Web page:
5 Tips to Help Loved Ones Survive New Year’s Eve Without Drugs or Alcohol

It’s here. A difficult time of the year—New Year’s Eve—for recovering addicts and their loved ones. Between the late night and non-stop partying, there is probably no night more difficult for recovering addicts than December 31st.

How can you help your loved ones, recovering from their addiction, survive their first New Year’s Eve?

Make Love a Requirement

Every choice you make for and with your loved ones during the holidays should be guided by a spirit of true love.

Love is being sensitive to their triggers. And since no two people are alike, love will probably look different for each person. Some people will experience more triggers in a small group or by themselves. Others will experience more triggers when participating in a night of non-stop, big-group partying.

Sometimes love will mean giving up a party you wanted to attend. Sometimes love will mean being someone’s buddy all night. Sometimes love means throwing your own party.

Love also means doing everything possible to keep the attitude and atmosphere in your home relaxing and warm by avoiding tricky topics and land-mine conversations. This is not the time to discuss financial or martial difficulties.

If you’re committed to your loved ones and truly want what is best for them, every choice you make—from where you go and how long you stay to what topics you talk about—will be guided by a thoughtful and loving spirit for their comfort and well-being.

Plan to Have a Plan

Spend some time surveying your options and coming up with creative alternatives for the evening. Your plan might simply be to stay at home with close friends, play board games, and watch the ball drop, or it might include attending a concert at the Kennedy Center before visiting Times Square—but make a plan.

Some families plan to do something completely different than what they normally do on New Year’s Eve—just to change up the typical schedule. Perhaps, they’ll visit a new city or rent a cabin in the woods where they have fewer close friends or families with social responsibilities. After all, it’s often easier to turn down a party invite if you’re not in town.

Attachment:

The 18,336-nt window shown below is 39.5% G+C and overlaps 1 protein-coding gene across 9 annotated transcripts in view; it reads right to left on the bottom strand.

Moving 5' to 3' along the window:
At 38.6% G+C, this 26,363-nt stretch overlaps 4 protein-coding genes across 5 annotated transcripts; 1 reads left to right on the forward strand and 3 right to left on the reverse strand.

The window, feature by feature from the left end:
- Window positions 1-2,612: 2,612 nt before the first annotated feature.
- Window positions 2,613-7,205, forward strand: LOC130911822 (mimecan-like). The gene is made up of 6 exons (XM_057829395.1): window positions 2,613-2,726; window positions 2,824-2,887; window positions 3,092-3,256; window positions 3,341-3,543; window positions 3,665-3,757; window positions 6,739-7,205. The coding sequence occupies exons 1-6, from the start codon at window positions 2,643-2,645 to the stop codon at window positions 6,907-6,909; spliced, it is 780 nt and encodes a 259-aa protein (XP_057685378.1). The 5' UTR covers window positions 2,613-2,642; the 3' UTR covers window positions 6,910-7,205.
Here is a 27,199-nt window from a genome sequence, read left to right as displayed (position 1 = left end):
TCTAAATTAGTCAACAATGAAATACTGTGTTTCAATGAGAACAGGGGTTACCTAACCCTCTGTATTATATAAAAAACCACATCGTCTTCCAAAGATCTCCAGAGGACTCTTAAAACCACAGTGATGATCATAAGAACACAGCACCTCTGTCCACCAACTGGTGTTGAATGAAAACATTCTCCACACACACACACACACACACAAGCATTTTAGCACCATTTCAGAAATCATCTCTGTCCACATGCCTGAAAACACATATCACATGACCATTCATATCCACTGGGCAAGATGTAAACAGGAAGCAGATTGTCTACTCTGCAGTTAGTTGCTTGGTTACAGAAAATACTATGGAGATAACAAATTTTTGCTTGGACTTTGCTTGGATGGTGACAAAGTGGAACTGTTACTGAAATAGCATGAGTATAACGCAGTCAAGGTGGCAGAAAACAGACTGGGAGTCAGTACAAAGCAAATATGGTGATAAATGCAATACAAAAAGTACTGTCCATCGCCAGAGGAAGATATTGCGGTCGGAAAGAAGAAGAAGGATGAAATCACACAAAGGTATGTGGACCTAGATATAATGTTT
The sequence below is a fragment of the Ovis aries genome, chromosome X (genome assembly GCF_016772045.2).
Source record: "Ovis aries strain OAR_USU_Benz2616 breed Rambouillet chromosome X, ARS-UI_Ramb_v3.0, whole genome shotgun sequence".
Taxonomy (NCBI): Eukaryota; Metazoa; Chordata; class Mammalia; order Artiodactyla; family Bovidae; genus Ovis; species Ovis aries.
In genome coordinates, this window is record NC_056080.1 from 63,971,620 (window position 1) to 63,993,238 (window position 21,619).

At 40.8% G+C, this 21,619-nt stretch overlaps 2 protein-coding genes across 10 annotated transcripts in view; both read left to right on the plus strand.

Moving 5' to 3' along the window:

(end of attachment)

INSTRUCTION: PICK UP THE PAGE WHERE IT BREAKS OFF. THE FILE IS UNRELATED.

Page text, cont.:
If this is your loved one’s first New Year’s in recovery, keep the party list as lean as possible. Parties for which you need to make an appearance—such as a company party or relative gathering—do just that—make an appearance. Plan to come late and leave early.  If possible, try to find out what food and drinks will be served. If you and your loved one know you’ll need to attend a party for a little bit where drinks will be regularly offered, try some role-playing scenarios out before.

Include Your Recovering Addict in the Decision-Making Process

Whatever you decide, though, make sure you design your plan with feedback and input from your loved ones. If you make all the decisions yourself, they will feel cut out of the decision-making process and they need to be a part of the decisions. Take time to sit down together, survey the options, and agree on a plan.

Be Flexible: Build Extra Time in the Schedule and Have a Backup Plan

No matter what you decide to do, build a little extra time into the schedule. Even if you’ve both made a plan before New Year’s Eve, things change that day and that night.

People’s interests and desires and fears can change momentarily. You will probably need time to catch your breath, have a conversation with your loved one and consistently make choices that show your loved one you really do care about them. You also might need to be flexible and change your plan at a moment’s notice. So take some time early on, to plan a back-up plan in case situations get difficult.

Celebrate a Truly New Beginning

In many ways, this can be the most exciting time of the year for you and your loved one—after all, they are heading into a new year sober and poised to pursue interests, hobbies and friendships with new energy.

So sometime in the evening, take some time to thank your loved one for their hard work in recovering. Maybe write them a card or give them a small gift. But let them know how much their recovery means to you and your relationship together.

In many ways, you and your loved one have a more meaningful reason to truly celebrate the new year than others do. Enjoy it.